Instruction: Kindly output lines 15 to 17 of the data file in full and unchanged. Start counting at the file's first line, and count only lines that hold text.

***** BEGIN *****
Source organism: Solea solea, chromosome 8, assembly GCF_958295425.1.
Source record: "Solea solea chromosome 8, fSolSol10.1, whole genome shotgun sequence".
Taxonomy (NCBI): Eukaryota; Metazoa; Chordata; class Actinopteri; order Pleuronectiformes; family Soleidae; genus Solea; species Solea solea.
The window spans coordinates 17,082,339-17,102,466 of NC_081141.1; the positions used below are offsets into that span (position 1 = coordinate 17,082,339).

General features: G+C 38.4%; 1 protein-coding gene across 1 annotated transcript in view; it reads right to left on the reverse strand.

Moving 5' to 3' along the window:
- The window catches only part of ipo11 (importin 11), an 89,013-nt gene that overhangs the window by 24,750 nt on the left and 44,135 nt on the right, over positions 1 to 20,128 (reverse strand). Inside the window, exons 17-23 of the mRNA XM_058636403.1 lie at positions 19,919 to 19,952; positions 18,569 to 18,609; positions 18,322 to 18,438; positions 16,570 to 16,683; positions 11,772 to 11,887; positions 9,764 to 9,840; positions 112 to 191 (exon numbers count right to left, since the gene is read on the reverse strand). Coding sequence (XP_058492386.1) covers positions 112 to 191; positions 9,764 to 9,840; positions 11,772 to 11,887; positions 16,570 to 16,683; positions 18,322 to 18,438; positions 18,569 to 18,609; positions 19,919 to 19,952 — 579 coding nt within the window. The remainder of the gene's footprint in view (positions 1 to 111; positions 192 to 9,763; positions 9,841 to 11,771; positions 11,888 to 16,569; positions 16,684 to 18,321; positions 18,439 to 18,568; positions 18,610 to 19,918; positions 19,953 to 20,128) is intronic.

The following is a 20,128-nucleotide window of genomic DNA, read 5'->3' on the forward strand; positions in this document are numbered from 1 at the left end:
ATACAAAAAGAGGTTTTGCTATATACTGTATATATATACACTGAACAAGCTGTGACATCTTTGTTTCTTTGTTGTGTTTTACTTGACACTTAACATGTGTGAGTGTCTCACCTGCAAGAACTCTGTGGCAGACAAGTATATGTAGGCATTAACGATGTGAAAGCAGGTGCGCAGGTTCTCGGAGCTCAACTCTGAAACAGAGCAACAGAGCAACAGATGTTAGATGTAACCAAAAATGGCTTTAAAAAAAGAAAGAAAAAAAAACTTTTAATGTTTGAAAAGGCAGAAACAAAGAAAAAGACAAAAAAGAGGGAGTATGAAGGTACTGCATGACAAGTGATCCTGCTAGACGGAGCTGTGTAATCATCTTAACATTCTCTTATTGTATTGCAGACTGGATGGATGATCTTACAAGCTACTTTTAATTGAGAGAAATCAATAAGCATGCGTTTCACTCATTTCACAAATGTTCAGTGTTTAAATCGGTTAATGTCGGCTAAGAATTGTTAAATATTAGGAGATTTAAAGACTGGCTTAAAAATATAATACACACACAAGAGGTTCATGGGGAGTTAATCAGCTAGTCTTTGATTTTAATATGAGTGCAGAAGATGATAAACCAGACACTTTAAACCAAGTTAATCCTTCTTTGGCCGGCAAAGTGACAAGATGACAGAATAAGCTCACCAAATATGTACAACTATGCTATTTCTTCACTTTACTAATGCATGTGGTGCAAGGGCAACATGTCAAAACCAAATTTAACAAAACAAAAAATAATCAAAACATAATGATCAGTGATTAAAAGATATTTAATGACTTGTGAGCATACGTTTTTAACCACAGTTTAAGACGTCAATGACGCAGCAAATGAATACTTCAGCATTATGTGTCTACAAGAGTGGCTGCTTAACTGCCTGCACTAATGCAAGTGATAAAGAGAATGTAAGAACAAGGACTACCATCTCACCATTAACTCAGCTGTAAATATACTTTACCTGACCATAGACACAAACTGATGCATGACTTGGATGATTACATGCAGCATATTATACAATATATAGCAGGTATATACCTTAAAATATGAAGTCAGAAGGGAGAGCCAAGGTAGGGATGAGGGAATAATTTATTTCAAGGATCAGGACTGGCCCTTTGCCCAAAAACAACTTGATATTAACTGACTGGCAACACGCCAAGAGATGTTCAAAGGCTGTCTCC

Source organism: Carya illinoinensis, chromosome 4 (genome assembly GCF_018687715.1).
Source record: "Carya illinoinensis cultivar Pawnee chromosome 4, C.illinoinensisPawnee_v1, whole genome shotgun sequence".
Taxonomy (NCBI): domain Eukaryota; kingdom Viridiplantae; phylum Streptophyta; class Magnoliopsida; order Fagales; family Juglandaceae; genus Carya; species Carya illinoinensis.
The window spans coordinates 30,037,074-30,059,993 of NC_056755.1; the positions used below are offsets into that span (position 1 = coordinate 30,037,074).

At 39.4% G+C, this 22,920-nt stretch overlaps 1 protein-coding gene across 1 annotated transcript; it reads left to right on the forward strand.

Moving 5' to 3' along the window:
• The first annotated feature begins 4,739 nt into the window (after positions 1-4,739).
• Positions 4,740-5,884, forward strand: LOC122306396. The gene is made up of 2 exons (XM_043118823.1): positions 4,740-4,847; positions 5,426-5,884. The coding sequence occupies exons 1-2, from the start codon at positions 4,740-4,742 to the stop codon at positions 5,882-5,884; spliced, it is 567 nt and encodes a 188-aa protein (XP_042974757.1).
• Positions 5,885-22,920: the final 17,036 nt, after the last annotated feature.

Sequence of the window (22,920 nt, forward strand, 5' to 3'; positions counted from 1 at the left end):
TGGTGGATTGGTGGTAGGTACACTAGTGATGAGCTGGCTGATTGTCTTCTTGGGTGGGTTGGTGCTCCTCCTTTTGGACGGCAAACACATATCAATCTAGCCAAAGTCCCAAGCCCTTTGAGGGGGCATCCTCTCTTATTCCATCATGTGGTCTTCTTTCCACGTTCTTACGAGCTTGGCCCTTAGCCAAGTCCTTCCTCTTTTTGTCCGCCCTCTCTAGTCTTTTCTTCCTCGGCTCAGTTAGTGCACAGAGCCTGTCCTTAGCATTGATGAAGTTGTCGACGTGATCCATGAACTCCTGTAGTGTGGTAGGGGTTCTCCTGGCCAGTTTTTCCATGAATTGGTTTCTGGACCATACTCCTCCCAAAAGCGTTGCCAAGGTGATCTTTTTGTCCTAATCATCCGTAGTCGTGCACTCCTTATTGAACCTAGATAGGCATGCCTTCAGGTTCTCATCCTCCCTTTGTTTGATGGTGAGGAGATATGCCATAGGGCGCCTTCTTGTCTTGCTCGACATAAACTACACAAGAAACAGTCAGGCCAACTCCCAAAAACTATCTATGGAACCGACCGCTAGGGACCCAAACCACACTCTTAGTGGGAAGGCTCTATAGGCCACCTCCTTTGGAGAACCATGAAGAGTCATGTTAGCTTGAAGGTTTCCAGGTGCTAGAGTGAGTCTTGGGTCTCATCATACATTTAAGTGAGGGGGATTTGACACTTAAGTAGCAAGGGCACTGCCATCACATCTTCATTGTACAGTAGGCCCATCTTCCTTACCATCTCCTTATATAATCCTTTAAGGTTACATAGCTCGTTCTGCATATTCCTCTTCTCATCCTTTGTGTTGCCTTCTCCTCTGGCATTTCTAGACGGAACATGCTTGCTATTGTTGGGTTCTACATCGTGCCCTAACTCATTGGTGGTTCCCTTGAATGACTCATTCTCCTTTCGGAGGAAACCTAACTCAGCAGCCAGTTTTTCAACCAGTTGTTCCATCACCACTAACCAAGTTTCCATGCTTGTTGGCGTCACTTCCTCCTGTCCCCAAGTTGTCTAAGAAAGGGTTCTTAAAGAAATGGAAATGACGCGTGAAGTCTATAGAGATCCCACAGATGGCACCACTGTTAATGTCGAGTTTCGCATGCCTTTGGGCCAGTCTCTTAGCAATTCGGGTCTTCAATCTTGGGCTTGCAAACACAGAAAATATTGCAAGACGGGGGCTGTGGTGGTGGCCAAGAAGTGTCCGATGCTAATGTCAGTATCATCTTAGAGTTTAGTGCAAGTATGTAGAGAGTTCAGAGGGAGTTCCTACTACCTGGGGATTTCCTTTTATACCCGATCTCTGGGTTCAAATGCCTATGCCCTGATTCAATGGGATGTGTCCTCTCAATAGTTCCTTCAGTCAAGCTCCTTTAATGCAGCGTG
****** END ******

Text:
Moving 5' to 3' along the window:
• The first annotated feature begins 4,739 nt into the window (after positions 1-4,739).
• Positions 4,740-5,884, forward strand: LOC122306396. The gene is made up of 2 exons (XM_043118823.1): positions 4,740-4,847; positions 5,426-5,884. The coding sequence occupies exons 1-2, from the start codon at positions 4,740-4,742 to the stop codon at positions 5,882-5,884; spliced, it is 567 nt and encodes a 188-aa protein (XP_042974757.1).